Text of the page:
Turkey has been preparing a new initiative to accelerate the accession process to the European Union (EU). Accordingly, Turkey will complete regulations for six more chapters, including fighting against terrorism, next month. The relations between Turkey and the EU entered a complicated period due to the EU’s negative stance against Turkey following the July 15, 2016 failed coup. Emergency measures taken by Turkey following the coup attempt drew negative criticism from the EU.
On the night of July 15, a small military junta, accused of being members of the Gülenist Terror Group (FETÖ), tried to overthrow the democratically elected government and assassinate President Recep Tayyip Erdoğan.
The coup plotters, who used heavy weaponry, including fighter jets, helicopters and tanks, against pro-democracy citizens that poured onto the streets, killed 251 people and wounded more than 2,200.
The state of emergency, which was declared for the first time in the aftermath of the July 15 failed coup attempt in 2016, expired last year. With the two-year emergency rule over, the government has stressed that its fight against terrorism will continue uninterrupted and necessary regulations will be enacted.
Leaving emergency measures behind, Turkey is ready for new reforms in accordance with the criteria proposed by the EU.
Diplomatic sources stated that Turkey already completed the Copenhagen Criteria, and now it is time for closing the remaining chapters in the accession process. Turkey’s journey to become a member of the EU has seen numerous ups and downs in the last 50 years. Turkey has always been open to cooperation, doing its part within the bounds of its capabilities in the negotiations, which started in 1963 with the Ankara Agreement. Yet, Turkey has been waiting for membership for decades as the EU keeps dragging its feet on the process.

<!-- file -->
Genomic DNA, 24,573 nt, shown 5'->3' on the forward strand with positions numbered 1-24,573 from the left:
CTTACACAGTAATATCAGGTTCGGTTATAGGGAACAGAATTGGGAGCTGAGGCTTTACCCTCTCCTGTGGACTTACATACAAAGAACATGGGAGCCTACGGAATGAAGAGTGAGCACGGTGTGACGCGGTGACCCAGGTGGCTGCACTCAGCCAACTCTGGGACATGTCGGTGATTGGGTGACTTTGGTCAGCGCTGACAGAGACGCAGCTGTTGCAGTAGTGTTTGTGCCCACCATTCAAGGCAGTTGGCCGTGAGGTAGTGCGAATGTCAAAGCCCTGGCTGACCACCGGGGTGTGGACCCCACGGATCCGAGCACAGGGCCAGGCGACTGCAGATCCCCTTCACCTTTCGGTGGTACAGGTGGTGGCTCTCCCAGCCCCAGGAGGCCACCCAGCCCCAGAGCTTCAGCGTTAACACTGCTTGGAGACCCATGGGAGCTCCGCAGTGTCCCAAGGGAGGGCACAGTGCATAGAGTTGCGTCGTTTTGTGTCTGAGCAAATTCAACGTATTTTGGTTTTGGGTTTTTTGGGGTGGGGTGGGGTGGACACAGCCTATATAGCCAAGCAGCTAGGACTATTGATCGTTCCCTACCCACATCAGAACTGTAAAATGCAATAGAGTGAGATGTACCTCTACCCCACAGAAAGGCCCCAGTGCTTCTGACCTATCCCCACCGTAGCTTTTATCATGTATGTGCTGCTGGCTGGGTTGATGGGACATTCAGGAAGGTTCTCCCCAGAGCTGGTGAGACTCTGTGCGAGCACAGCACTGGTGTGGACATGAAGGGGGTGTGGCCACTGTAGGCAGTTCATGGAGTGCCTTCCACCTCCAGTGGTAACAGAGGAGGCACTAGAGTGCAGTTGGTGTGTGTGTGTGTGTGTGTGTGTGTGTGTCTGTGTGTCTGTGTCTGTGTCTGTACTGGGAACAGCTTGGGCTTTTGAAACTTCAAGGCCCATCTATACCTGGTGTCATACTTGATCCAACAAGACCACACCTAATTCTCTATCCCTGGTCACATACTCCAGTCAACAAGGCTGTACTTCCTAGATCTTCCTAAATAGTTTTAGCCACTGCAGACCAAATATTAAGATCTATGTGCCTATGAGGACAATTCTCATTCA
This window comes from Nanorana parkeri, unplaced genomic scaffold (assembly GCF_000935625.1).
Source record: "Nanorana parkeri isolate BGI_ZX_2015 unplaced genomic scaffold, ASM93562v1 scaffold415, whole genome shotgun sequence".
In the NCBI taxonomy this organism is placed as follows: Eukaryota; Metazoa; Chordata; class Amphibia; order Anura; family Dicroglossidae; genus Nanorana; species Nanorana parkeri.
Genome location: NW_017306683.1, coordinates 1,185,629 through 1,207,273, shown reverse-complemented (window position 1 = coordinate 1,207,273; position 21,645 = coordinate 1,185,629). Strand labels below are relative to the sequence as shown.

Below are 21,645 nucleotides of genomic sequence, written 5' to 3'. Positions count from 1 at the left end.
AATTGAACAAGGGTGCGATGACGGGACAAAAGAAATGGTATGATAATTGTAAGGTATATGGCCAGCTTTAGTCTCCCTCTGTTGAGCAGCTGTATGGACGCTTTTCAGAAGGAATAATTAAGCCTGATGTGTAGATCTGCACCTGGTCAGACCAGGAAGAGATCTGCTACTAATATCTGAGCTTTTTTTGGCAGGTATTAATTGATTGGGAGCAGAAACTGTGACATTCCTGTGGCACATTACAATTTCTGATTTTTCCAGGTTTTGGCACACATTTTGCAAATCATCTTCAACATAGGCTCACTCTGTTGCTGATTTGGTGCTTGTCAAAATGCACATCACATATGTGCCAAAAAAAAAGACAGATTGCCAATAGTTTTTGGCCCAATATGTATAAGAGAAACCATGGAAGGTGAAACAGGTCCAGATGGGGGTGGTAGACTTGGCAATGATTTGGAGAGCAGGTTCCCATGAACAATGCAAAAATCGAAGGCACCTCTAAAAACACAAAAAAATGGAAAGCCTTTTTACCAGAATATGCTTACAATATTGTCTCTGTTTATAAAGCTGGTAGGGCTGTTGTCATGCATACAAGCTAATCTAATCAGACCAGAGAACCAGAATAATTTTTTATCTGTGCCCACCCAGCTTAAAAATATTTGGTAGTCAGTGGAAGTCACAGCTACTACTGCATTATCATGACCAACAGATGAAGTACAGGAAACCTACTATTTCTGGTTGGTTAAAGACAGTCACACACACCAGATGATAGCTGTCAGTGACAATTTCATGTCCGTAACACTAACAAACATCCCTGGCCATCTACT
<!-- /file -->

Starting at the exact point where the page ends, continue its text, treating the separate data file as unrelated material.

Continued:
In 1963, Turkey first signed the Ankara Agreement that foresaw the abolition of tariffs and quotas on goods as part of integration in the customs union with the European Economic Community (EEC), the predecessor of the EU, acknowledging the final goal of membership.
After a long interim period, Turkey signed the European Constitution in 2004, leading to negotiations for full membership to be launched in 2005, when the Justice and Development Party (AK Party) was enjoying its first term in power. However, negotiations stalled once again in 2007 due to objections to opening chapters by the Greek Cypriot administration on the divided island of Cyprus.